When constructing a floor for passive solar use, or using a stone surface to keep bread warm while serving, it is important to know which kind of rock will retain heat the best. The ability to retain heat is a function of the stone's specific heat capacity and density. Another factor in choosing stone could be how quickly the stone transfers heat, called thermal conductivity. Put the stone's capacity to store heat together with thermal conductivity to find the stone that absorbs heat the best, and does it the quickest.
The single most important characteristic of a stone that must retain heat is the measure of its specific heat capacity. The specific heat of a material is the amount of energy needed to raise one kilogram of material one degree centigrade.
The second most important characteristic of a stone used for absorbing heat is its density. For two stone materials with the same specific heat, the denser rock will be smaller and hold the same heat energy.
The energy density of stone is the specific heat multiplied by its density on a unit basis. This gives a number that shows how well a rock can store heat, if every rock is the same size. The stone with the highest energy density will have the greatest ability to absorb heat, for a given thickness or size.
For common natural materials, the stones with the highest energy density (from high to low) are gypsum, soapstone, basalt, marble, limestone, sandstone and granite.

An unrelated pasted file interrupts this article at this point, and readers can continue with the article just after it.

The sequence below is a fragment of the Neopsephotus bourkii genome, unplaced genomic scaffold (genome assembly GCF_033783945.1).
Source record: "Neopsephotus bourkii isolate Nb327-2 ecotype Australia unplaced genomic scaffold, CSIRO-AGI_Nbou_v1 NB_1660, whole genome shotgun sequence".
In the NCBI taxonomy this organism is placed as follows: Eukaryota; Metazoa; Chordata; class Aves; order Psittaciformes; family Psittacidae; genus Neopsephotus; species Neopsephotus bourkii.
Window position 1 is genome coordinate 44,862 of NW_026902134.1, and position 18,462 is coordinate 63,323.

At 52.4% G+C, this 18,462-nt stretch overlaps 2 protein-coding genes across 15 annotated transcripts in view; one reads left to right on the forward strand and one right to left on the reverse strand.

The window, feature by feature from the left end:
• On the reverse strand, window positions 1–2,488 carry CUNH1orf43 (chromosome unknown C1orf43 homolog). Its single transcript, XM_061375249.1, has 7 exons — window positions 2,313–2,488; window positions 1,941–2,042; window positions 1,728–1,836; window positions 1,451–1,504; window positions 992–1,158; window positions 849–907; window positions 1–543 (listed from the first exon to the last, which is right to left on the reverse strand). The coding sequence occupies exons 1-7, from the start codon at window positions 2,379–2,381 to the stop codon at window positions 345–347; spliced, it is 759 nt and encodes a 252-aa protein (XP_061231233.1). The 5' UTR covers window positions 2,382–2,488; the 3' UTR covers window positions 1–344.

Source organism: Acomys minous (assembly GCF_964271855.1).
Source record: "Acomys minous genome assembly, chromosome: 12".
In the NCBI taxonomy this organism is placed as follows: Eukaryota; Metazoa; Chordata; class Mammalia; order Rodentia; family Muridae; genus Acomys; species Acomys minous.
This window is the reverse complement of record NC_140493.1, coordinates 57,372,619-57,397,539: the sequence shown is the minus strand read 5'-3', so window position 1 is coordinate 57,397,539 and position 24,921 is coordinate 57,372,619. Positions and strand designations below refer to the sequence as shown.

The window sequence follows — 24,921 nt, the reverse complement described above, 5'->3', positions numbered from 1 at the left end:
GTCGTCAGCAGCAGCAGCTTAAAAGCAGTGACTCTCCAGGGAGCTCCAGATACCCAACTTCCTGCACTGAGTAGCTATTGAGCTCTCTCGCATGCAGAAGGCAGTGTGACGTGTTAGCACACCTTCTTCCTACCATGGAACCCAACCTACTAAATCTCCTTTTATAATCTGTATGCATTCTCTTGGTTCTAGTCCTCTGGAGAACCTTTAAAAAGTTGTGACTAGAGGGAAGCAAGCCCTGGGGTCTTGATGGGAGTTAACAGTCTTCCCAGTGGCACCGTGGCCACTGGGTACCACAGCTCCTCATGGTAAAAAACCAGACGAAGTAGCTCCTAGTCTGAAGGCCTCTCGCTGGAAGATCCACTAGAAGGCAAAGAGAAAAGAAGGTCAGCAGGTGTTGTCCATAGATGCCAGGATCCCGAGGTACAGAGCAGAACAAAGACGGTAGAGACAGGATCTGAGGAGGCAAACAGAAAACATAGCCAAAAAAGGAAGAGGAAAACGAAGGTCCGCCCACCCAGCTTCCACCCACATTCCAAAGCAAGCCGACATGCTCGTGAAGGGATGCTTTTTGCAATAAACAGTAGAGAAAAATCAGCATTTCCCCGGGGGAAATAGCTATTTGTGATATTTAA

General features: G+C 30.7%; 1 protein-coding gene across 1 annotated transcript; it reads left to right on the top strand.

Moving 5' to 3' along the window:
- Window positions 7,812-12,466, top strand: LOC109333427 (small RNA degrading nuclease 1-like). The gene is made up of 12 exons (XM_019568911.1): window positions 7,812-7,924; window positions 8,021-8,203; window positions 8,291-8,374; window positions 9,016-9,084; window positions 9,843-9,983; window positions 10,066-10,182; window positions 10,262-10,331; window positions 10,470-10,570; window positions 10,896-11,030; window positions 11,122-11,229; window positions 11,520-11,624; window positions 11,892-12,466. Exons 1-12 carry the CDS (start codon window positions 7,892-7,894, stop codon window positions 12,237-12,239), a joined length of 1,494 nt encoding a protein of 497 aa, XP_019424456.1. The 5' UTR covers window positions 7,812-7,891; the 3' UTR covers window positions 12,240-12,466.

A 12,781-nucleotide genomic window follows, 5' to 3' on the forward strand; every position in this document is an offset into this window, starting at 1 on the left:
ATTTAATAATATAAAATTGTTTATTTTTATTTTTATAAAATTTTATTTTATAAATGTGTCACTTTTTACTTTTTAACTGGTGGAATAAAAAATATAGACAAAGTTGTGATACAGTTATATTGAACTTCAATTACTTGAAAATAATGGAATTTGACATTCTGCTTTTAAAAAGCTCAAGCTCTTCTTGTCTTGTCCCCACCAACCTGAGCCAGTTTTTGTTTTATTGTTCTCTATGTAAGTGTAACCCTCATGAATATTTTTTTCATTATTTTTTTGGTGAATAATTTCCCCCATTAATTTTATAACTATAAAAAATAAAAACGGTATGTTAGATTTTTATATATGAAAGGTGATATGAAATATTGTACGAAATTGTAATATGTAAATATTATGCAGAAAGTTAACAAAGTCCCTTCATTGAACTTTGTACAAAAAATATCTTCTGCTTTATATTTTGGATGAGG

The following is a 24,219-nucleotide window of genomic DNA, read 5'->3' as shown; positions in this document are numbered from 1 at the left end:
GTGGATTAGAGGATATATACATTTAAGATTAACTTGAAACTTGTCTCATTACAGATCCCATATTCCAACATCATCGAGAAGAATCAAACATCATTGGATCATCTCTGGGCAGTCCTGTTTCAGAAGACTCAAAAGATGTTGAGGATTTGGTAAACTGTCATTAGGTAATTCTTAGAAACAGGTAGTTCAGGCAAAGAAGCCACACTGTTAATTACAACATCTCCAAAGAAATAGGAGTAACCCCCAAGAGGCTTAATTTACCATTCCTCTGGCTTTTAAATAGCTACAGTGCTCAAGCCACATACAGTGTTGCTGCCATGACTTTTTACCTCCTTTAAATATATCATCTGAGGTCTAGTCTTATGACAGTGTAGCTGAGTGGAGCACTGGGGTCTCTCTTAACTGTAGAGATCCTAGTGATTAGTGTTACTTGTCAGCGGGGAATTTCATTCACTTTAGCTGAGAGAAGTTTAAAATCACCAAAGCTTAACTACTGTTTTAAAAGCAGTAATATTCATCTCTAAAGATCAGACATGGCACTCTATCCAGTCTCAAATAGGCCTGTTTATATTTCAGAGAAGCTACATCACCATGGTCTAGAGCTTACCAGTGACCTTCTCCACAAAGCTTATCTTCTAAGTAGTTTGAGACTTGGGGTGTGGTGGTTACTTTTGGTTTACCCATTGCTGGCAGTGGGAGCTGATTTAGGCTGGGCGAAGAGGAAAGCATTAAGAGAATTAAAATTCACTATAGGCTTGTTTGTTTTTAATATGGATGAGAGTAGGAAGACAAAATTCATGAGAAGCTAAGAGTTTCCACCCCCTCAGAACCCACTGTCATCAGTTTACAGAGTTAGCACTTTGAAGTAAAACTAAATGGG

For common man-made materials used in construction, the stone with the highest energy density is fire brick, followed by asphalt, concrete and regular brick. Note that concrete made with basalt stone would have a higher energy density than one made with limestone.
Every material has the ability to transfer heat to a cooler material. The rate at which this occurs is called the thermal conductivity. Materials with a higher thermal conductivity transfer heat more readily. This is one reason why a marble floor feels cooler to bare feet than a wood floor, even though the two floors are at the same temperature.
If a stone has a high thermal conductivity, it will also transfer heat to a cooler place the quickest. This means the heat will be given up quickly, so this may not be a desirable trait for some applications. Often two types of stone are needed, one that stores heat well, and another that insulates.
Natural stones with high energy density and excellent thermal conductivity are soapstone (by far the best) and marble. These are perhaps the best stones for absorbing large amounts of heat quickly. Some types of granite can be good heat conductors, but are not great at storing heat.
Although Gypsum holds heat well, it acts more like an insulator than a conductor of heat. Basalt, although excellent at holding heat, transfers heat slowly.
For man-made construction materials, the materials with the highest thermal conductivity and good heat density are lightweight concrete and fire brick. Note that the best natural materials are far better than these two man-made materials at heating quickly and then storing the heat.